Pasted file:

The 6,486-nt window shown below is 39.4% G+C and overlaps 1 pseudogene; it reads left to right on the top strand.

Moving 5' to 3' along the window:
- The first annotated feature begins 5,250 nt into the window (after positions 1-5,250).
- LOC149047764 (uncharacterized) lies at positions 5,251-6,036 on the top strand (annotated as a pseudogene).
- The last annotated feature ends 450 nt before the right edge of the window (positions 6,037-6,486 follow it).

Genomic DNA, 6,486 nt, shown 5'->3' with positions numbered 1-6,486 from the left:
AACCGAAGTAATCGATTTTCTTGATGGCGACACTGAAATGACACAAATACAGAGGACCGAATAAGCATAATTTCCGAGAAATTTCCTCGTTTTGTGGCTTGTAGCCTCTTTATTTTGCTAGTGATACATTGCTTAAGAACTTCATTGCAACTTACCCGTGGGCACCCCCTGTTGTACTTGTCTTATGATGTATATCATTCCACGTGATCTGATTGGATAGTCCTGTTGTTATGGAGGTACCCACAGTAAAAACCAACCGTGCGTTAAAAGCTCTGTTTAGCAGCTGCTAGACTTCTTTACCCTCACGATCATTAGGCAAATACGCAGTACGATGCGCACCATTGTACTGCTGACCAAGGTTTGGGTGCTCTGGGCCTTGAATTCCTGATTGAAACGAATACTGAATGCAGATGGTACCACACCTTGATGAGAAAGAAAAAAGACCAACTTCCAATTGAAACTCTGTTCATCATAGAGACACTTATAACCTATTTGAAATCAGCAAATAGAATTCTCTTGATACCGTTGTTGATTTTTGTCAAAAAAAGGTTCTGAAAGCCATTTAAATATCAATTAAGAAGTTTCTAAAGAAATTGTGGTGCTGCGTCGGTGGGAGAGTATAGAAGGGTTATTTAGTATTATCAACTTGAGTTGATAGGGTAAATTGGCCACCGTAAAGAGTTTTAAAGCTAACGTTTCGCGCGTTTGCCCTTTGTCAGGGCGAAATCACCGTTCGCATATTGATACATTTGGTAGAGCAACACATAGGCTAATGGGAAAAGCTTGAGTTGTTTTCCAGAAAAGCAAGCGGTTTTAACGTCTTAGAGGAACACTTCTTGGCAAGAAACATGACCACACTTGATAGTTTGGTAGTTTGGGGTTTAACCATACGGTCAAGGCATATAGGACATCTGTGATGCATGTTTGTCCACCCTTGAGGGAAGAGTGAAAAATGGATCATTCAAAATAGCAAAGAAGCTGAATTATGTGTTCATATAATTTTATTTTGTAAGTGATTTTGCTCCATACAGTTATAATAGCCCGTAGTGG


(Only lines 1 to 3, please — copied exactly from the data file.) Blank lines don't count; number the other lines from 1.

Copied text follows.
The 6,486-nt window shown below is 39.4% G+C and overlaps 1 pseudogene; it reads left to right on the top strand.

Moving 5' to 3' along the window:
- The first annotated feature begins 5,250 nt into the window (after positions 1-5,250).